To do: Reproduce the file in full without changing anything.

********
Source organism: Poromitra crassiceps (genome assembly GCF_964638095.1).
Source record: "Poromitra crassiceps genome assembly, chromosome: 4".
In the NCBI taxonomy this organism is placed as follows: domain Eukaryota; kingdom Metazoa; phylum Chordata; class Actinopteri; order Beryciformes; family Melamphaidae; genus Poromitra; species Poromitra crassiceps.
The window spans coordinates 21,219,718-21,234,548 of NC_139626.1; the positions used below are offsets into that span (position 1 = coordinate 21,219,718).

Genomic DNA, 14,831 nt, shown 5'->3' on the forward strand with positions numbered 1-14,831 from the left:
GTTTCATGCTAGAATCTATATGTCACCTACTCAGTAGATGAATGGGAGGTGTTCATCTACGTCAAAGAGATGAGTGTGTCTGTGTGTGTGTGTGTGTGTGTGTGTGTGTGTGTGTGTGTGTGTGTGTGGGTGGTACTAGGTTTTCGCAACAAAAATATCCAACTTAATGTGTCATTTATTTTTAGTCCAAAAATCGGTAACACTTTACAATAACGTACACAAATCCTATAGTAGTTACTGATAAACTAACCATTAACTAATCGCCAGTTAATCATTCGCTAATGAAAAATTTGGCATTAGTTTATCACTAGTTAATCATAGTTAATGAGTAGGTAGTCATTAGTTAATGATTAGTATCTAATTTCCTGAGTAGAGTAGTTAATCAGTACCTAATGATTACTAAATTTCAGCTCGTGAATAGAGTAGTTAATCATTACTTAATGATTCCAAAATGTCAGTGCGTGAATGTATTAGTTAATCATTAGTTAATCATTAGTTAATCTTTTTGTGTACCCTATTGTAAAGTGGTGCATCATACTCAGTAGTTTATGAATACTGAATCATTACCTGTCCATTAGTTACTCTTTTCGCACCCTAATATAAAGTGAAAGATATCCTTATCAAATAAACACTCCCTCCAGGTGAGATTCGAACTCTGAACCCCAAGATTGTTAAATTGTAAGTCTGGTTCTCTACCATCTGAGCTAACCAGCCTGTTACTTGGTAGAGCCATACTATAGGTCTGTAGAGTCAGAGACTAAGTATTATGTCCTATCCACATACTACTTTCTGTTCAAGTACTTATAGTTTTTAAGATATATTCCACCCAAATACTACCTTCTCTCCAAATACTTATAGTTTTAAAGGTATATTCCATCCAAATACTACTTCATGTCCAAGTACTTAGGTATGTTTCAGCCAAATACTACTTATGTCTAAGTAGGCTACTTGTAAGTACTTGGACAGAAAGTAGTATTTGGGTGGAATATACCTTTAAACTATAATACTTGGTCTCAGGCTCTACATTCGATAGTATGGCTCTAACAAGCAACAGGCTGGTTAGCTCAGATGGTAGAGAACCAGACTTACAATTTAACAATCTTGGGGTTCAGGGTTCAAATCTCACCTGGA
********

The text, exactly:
Source organism: Poromitra crassiceps (genome assembly GCF_964638095.1).
Source record: "Poromitra crassiceps genome assembly, chromosome: 4".
In the NCBI taxonomy this organism is placed as follows: domain Eukaryota; kingdom Metazoa; phylum Chordata; class Actinopteri; order Beryciformes; family Melamphaidae; genus Poromitra; species Poromitra crassiceps.
The window spans coordinates 21,219,718-21,234,548 of NC_139626.1; the positions used below are offsets into that span (position 1 = coordinate 21,219,718).

Genomic DNA, 14,831 nt, shown 5'->3' on the forward strand with positions numbered 1-14,831 from the left:
GTTTCATGCTAGAATCTATATGTCACCTACTCAGTAGATGAATGGGAGGTGTTCATCTACGTCAAAGAGATGAGTGTGTCTGTGTGTGTGTGTGTGTGTGTGTGTGTGTGTGTGTGTGTGTGTGTGTGGGTGGTACTAGGTTTTCGCAACAAAAATATCCAACTTAATGTGTCATTTATTTTTAGTCCAAAAATCGGTAACACTTTACAATAACGTACACAAATCCTATAGTAGTTACTGATAAACTAACCATTAACTAATCGCCAGTTAATCATTCGCTAATGAAAAATTTGGCATTAGTTTATCACTAGTTAATCATAGTTAATGAGTAGGTAGTCATTAGTTAATGATTAGTATCTAATTTCCTGAGTAGAGTAGTTAATCAGTACCTAATGATTACTAAATTTCAGCTCGTGAATAGAGTAGTTAATCATTACTTAATGATTCCAAAATGTCAGTGCGTGAATGTATTAGTTAATCATTAGTTAATCATTAGTTAATCTTTTTGTGTACCCTATTGTAAAGTGGTGCATCATACTCAGTAGTTTATGAATACTGAATCATTACCTGTCCATTAGTTACTCTTTTCGCACCCTAATATAAAGTGAAAGATATCCTTATCAAATAAACACTCCCTCCAGGTGAGATTCGAACTCTGAACCCCAAGATTGTTAAATTGTAAGTCTGGTTCTCTACCATCTGAGCTAACCAGCCTGTTACTTGGTAGAGCCATACTATAGGTCTGTAGAGTCAGAGACTAAGTATTATGTCCTATCCACATACTACTTTCTGTTCAAGTACTTATAGTTTTTAAGATATATTCCACCCAAATACTACCTTCTCTCCAAATACTTATAGTTTTAAAGGTATATTCCATCCAAATACTACTTCATGTCCAAGTACTTAGGTATGTTTCAGCCAAATACTACTTATGTCTAAGTAGGCTACTTGTAAGTACTTGGACAGAAAGTAGTATTTGGGTGGAATATACCTTTAAACTATAATACTTGGTCTCAGGCTCTACATTCGATAGTATGGCTCTAACAAGCAACAGGCTGGTTAGCTCAGATGGTAGAGAACCAGACTTACAATTTAACAATCTTGGGGTTCAGGGTTCAAATCTCACCTGGA